FWO Natalie James will today tell the Franchising Council of Australia’s national convention that in an environment of increasing scrutiny of franchises, McDonald’s is staying “ahead of the curve” by publicly demonstrating its strong commitment to compliance.
McDonald’s Australia continues to demonstrate its commitment to excellent workplace practices at its restaurants, achieving outstanding compliance rates over the past two years, according to the Fair Work Ombudsman (FWO), with whom the company’s first signed a compliance partnership in 2011.
The first partnership was a success, with McDonald’s self-auditing about 8500 pay packets to reveal 100% compliance for wages paid in 2009 and 97% for wages paid in 2010.
A second compliance partnership was commenced in 2014, with McDonald’s committing to continue to review and evolve their systems and exploring ways to further improve the way it manages its workplace relations.
The second partnership also included an agreement for the FWO to refer requests for assistance it receives from McDonald’s employees back to the company for resolution internally, to the satisfaction of the FWO.
Fair Work Ombudsman Natalie James has revealed that out of McDonald’s national workforce of about 100,000 workers, her Agency received just 33 requests for assistance in the two years ending in June, 2016.
Only 10 of the requests resulted in a finding that a worker needed to be back-paid.
Ms James will today tell the Franchising Council of Australia’s national convention that in an environment of increasing scrutiny of franchises, McDonald’s is staying “ahead of the curve” by publicly demonstrating its strong commitment to compliance.
Ms James says the results achieved by McDonald’s were particularly commendable given 85% of its workers are aged under 22.
“We know that people starting out in the workforce can be unaware of the rules and less likely to challenge the boss if they think something isn’t right,” she said.
“It’s worth noting that in contrast to what we’ve seen from McDonald’s, young people are generally over-represented in the FWO’s complaints. One in every four requests for assistance we receive comes from a person under the age of 25.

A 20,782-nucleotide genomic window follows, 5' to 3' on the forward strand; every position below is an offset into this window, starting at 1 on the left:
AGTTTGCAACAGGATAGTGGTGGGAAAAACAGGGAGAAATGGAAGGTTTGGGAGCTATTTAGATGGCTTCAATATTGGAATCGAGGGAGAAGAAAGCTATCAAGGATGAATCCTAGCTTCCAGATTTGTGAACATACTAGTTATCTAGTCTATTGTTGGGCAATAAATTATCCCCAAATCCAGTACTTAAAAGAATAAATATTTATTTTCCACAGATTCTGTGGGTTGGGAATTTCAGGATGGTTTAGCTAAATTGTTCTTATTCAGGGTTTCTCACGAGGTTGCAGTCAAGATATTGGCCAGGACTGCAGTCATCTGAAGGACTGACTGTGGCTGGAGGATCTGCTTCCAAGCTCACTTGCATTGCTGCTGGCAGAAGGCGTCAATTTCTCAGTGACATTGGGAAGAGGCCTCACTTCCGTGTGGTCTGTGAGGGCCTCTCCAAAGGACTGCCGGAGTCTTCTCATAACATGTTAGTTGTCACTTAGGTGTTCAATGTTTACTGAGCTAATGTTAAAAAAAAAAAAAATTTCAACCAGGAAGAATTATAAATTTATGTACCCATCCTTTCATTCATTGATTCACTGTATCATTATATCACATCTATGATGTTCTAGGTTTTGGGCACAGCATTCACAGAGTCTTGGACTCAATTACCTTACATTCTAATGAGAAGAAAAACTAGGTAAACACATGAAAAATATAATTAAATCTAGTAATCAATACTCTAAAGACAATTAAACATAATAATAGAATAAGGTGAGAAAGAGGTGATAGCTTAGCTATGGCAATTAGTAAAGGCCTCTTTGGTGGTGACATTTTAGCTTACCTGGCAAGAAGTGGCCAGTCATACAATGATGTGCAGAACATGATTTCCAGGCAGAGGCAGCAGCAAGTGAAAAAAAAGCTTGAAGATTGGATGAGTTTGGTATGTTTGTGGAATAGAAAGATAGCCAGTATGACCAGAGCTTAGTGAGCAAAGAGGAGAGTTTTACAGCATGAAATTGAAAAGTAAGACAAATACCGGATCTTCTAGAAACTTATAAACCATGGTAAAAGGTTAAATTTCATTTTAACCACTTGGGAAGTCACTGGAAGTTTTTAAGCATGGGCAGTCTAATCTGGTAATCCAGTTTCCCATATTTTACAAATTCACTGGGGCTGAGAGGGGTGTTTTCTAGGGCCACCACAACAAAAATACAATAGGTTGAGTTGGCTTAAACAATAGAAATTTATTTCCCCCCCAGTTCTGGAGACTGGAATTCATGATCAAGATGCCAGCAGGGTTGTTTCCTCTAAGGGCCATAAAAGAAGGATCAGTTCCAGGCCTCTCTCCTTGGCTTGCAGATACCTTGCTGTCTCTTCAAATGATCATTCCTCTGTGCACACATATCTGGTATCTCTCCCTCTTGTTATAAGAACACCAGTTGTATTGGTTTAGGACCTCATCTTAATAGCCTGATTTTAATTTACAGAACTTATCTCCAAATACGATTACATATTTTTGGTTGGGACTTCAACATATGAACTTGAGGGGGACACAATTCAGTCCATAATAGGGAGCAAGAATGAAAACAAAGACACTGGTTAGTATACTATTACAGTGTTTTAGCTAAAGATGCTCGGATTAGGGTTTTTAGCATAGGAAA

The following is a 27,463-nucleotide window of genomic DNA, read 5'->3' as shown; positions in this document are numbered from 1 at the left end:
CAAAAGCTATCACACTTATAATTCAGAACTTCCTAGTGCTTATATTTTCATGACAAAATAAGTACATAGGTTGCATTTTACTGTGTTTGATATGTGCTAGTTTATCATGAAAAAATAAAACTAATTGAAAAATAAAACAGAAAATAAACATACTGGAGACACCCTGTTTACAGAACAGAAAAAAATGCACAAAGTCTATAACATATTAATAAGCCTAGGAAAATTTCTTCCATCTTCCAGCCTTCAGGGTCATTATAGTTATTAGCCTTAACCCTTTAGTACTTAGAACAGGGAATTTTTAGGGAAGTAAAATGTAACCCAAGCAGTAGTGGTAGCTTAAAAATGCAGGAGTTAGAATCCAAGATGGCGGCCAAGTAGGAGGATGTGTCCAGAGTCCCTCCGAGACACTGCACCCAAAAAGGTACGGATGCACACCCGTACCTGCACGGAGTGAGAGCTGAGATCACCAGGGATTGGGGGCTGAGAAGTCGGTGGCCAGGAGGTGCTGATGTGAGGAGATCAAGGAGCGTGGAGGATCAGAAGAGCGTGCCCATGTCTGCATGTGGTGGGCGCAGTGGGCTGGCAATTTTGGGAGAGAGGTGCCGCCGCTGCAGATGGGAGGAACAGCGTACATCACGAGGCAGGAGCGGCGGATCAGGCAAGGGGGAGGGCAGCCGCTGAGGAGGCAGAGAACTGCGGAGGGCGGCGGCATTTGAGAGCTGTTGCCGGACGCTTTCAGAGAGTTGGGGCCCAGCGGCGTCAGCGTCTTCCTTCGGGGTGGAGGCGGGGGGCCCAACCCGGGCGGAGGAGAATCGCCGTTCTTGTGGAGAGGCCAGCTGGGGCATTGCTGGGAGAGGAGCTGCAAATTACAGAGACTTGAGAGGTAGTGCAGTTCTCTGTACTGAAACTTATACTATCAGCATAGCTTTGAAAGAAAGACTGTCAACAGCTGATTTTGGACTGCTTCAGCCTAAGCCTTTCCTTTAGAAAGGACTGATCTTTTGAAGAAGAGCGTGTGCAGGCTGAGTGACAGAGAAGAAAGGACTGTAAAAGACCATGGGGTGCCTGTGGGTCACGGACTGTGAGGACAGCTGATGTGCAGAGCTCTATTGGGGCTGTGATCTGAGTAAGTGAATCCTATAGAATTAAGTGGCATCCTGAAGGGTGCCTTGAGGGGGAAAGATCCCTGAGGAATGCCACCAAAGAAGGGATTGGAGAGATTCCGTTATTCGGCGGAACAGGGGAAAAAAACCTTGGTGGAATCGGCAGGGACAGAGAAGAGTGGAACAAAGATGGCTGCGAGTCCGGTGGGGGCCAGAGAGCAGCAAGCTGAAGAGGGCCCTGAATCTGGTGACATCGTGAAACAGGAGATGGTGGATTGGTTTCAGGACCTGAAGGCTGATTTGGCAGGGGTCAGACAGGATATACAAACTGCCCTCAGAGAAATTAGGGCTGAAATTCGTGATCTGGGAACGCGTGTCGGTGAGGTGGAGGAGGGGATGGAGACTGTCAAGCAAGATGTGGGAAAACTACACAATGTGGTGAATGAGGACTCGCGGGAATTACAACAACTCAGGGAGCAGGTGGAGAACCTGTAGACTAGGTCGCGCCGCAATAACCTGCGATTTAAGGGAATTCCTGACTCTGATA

“So it’s an extraordinarily low number of McDonald’s employees who are raising concerns.
“McDonald’s has put a range of steps in place – auditing of its franchises, an employee hotline, state of the art time recording to ensure that workers get paid for every hour they work.
“McDonald’s didn’t wait for workplace compliance issues to blow up in their face – they were proactive in their engagement with us.
“This is an approach to be congratulated and we think this will pay dividends for the business, its franchisees, its employees and the community,” Ms James concluded.
McDonald’s Australia Director of People and Culture, Hayley Baxendale, says complying with legal obligations and always striving for continuous improvement are essential parts of the company’s values.
“As an employer of more than 100,000 people, and Australia’s largest employer of youth, we know we have a great responsibility to ensure our employees are being paid correctly with appropriate working conditions,” Ms Blaxendale said.
“Our partnership with the Fair Work Ombudsman highlights our commitment to continuous improvement and ongoing transparency.”
Of the 33 requests for assistance from McDonald’s employees received in the two years to June, 2016, the Fair Work Ombudsman determined that no further action was required in relation to 11 of the matters.
Of the 22 requests referred to McDonald’s for review:
McDonald’s provides full annual reports on all matters it handles to the Fair Work Ombudsman, including the number of complaints, the time taken to resolve them and any underpayments rectified.
All McDonald’s employees have been advised of the initiative via the company’s internal website.
Ms James says the Fair Work Ombudsman is keen to work with businesses that want to make compliance with workplace laws part of their brand.
“With the Government proposing new laws to capture franchisors that fail to deal with exploitation of workers by their franchisees, the Fair Work Ombudsman would be pleased to work with any franchise ready to take action to show it takes compliance with workplace laws throughout its network seriously,” she said.
Other franchises to enter into Compliance Partnerships with the Fair Work Ombudsman include La Porchetta, Dominos, JB Hifi, the Coffee Club and Breadtop.